_{14}, S

_{13}, S

_{12}, S

_{11}, S

_{10}, S

_{9}i = 1 S

_{2}, S

_{1}, S

_{16}, S

_{15}, S

_{14}, S

_{13}, S

_{12}, S

_{11}, S

_{10}i = 2 S

_{3}, S

_{2}, S

_{1}, S

_{16}, S

_{15}, S

_{14}, S

_{13}, S

_{12}, S

_{11}i = 3 S

_{4}, S

_{3}, S

_{2}, S

_{1}, S

_{16}, S

_{15}, S

_{14}, S

_{13}, S

_{12}i = 4 S

_{5}, S

_{4}, S

_{3}, S

_{2}, S

_{1}, S

_{16}, S

_{15}, S

_{14}, S

_{13}i = 5 S

_{6}, S

_{5}, S

_{4}, S

_{3}, S

_{2}, S

_{1}, S

_{16}, S

_{15}, S

_{14}i = 6 S

_{7}, S

_{6}, S

_{5}, S

_{4}, S

_{3}, S

_{2}, S

_{1}, S

_{16}, S

_{15}i = 7 S

_{8}, S

_{7}, S

_{6}, S

_{5}, S

_{4}, S

_{3}, S

_{2}, S

_{1}, S

_{16}i = 8 S

_{9}, S

_{8}, S

_{7}, S

_{6}, S

_{5}, S

_{4}, S

_{3}, S

_{2}, S

_{1}i = 9 S

_{10}, S

_{9}, S

_{8}, S

_{7}, S

_{6}, S

_{5}, S

_{4}, S

_{3}, S

_{2}i = 10 S

_{11}, S

_{10}, S

_{9}, S

_{8}, S

_{7}, S

_{6}, S

_{5}, S

_{4}, S

_{3}i = 11 S

_{12}, S

_{11}, S

_{10}, S

_{9}, S

_{8}, S

_{7}, S

_{6}, S

_{5}, S

_{4}i = 12 S

_{13}, S

_{12}, S

_{11}, S

_{10}, S

_{9}, S

_{8}, S

_{7}, S

_{6}, S

_{5}i = 13 S

_{14}, S

_{13}, S

_{12}, S

_{11}, S

_{10}, S

_{9}, S

_{8}, S

_{7}, S

_{6}i = 14 S

_{15}, S

_{14}, S

_{13}, S

_{12}, S

_{11}, S

_{10}, S

_{9}, S

_{8}, S

_{7}i = 15 S

_{16}, S

_{15}, S

_{14}, S

_{13}, S

_{12}, S

_{11}, S

_{10}, S

_{9}, S

_{8}

**[0044]**The syndrome sequence includes syndromes of orders of the polynomial not equal to zero and syndromes of orders of the polynomial equal to zero in reverse order. In each iteration, the syndromes in the previous iteration are shifted right, the rightmost syndrome is removed, and a syndrome next to the leftmost syndrome in the previous iteration is added to the left of the syndrome sequence. Syndrome sequences shown in Table 3 are selected from a sequence of S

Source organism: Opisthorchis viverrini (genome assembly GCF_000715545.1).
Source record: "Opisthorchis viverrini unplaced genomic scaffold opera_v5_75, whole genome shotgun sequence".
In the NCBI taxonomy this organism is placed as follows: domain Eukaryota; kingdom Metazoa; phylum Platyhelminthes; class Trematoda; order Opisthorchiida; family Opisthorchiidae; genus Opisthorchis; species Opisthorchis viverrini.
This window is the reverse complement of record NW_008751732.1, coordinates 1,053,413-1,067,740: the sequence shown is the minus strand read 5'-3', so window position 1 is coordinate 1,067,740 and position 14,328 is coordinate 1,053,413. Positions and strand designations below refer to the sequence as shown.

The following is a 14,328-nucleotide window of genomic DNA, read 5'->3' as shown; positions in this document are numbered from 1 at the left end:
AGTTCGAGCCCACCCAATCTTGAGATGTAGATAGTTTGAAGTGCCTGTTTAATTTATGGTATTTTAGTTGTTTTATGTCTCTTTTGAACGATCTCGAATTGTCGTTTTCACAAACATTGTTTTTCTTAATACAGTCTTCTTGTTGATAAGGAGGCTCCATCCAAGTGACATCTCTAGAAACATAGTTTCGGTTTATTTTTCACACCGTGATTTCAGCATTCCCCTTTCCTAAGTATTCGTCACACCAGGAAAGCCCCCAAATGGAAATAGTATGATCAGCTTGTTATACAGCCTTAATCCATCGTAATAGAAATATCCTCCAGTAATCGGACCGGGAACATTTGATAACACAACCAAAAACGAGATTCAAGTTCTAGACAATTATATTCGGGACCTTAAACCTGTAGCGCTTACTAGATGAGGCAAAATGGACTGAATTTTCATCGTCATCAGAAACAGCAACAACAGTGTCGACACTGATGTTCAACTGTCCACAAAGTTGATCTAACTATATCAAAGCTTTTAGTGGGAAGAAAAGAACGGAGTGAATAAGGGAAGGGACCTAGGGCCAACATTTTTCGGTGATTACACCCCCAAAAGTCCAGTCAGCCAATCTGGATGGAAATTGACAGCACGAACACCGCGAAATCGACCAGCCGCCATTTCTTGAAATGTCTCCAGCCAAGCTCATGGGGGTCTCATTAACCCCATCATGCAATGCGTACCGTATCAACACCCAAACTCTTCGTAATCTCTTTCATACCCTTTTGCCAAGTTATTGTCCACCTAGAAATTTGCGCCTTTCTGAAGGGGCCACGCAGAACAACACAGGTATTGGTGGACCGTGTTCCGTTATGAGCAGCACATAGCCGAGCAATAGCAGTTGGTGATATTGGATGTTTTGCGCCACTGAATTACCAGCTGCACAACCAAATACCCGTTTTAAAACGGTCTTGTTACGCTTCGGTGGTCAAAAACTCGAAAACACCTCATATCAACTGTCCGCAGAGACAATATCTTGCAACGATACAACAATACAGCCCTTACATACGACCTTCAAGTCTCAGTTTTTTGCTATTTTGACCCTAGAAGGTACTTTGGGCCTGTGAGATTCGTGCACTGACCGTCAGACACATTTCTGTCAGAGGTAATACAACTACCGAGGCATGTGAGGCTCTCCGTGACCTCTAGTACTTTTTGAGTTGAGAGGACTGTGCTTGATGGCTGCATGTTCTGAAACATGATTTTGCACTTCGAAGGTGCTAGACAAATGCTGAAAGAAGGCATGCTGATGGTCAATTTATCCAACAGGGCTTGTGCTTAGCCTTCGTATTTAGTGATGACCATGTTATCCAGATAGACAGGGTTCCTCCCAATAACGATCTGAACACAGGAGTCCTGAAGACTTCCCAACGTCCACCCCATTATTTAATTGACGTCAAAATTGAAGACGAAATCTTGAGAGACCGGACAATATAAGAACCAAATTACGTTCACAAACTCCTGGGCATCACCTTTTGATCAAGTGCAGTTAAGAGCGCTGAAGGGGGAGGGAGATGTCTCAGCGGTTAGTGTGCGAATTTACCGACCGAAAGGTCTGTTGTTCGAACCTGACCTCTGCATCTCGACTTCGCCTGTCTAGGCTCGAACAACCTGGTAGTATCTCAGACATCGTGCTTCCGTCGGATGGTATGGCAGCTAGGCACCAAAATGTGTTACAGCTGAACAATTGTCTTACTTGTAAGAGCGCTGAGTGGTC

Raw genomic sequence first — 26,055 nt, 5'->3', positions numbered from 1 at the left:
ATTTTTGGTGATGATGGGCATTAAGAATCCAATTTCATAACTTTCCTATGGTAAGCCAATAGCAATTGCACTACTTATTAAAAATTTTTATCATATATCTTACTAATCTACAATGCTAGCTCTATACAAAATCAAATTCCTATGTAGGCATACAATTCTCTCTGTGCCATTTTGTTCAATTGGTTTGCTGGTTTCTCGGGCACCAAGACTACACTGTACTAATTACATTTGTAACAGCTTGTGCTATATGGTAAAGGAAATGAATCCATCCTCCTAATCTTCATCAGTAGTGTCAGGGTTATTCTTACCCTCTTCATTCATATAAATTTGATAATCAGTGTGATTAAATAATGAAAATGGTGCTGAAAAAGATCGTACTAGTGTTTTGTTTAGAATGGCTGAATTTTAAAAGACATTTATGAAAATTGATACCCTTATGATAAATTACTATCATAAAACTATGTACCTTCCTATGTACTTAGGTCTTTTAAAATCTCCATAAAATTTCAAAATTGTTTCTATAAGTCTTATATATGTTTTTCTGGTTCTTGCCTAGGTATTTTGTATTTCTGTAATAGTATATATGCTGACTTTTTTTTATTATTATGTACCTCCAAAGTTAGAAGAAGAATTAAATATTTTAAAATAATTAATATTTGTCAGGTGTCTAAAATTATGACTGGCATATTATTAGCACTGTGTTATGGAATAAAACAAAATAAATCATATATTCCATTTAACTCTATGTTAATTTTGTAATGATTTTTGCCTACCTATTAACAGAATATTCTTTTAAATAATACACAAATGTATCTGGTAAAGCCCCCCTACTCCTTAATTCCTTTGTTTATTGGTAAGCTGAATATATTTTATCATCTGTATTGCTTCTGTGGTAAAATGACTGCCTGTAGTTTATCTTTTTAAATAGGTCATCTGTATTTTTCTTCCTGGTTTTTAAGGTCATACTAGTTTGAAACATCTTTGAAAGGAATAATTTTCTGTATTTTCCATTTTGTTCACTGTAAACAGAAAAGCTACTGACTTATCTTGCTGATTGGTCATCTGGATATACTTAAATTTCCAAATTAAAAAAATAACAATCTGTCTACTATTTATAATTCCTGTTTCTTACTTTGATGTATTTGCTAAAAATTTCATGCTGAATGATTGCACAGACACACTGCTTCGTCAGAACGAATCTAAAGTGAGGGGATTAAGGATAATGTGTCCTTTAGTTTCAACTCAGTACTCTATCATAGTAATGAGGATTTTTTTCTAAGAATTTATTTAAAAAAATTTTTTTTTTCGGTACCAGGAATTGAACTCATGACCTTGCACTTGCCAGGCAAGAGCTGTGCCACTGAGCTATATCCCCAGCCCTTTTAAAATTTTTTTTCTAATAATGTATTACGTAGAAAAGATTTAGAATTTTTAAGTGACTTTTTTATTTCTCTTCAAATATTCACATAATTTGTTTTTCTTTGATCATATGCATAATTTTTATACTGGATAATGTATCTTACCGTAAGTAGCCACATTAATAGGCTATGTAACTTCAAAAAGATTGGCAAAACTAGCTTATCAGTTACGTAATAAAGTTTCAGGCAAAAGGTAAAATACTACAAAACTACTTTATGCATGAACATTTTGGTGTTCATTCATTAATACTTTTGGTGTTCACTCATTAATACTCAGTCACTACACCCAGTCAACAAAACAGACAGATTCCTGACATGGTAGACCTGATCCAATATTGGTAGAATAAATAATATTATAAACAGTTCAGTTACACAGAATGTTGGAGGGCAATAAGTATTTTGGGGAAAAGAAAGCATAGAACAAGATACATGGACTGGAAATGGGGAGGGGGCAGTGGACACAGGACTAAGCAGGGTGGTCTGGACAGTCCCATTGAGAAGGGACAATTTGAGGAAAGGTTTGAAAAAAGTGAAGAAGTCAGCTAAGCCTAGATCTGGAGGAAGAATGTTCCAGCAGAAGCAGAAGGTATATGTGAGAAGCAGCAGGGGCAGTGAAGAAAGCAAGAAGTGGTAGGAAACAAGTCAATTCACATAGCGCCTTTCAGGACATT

_{1}, S

_{16}, S

_{15}, S

_{14}, S

_{13}, S

_{12}, S

_{11}, S

_{10}, S

_{9}, S

_{8}, S

_{7}, S

_{6}, S

_{5}, S

_{4}, S

_{3}and S

_{2}. In each iteration, the rightmost syndrome of the sequence is moved to the far left side and the syndrome sequence includes the leftmost nine syndromes.

**[0045]**In response to the change of the parallel-to-serial interface 62, an IBMA algorithm is modified in accordance with the present invention. An IBMA algorithm is exemplified as follows.

**[0046]**Initial condition:

**TABLE**-US-00005 D.sup.(-1) = 0 δ= 1 β.sup.(-1)(x) = x

^{-1}Λ.sup.(-1)(x) = 1 T.sup.(-1)(x) = 1 Ω.sup.(-1)(x) = 0 Δ.sup.(0) = S

_{1}For i=0 to 2t-1 { Δ.sup.(i+1) = S